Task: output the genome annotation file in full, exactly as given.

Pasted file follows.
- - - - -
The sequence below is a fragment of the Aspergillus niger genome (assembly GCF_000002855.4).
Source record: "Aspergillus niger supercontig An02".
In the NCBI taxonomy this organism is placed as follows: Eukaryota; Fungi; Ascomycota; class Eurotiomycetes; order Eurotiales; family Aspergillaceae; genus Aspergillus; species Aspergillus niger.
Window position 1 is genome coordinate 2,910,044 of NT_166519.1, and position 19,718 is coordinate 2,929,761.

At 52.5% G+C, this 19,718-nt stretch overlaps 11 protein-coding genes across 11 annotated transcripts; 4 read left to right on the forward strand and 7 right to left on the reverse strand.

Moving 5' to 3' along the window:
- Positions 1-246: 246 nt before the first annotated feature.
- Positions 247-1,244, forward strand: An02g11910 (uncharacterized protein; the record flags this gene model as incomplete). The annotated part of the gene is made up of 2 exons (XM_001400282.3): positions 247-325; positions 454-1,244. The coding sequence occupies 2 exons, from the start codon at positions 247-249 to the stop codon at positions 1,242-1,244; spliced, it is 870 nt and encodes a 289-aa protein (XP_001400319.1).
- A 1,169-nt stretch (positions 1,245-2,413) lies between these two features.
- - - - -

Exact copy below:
The sequence below is a fragment of the Aspergillus niger genome (assembly GCF_000002855.4).
Source record: "Aspergillus niger supercontig An02".
In the NCBI taxonomy this organism is placed as follows: Eukaryota; Fungi; Ascomycota; class Eurotiomycetes; order Eurotiales; family Aspergillaceae; genus Aspergillus; species Aspergillus niger.
Window position 1 is genome coordinate 2,910,044 of NT_166519.1, and position 19,718 is coordinate 2,929,761.

At 52.5% G+C, this 19,718-nt stretch overlaps 11 protein-coding genes across 11 annotated transcripts; 4 read left to right on the forward strand and 7 right to left on the reverse strand.

Moving 5' to 3' along the window:
- Positions 1-246: 246 nt before the first annotated feature.
- Positions 247-1,244, forward strand: An02g11910 (uncharacterized protein; the record flags this gene model as incomplete). The annotated part of the gene is made up of 2 exons (XM_001400282.3): positions 247-325; positions 454-1,244. The coding sequence occupies 2 exons, from the start codon at positions 247-249 to the stop codon at positions 1,242-1,244; spliced, it is 870 nt and encodes a 289-aa protein (XP_001400319.1).
- A 1,169-nt stretch (positions 1,245-2,413) lies between these two features.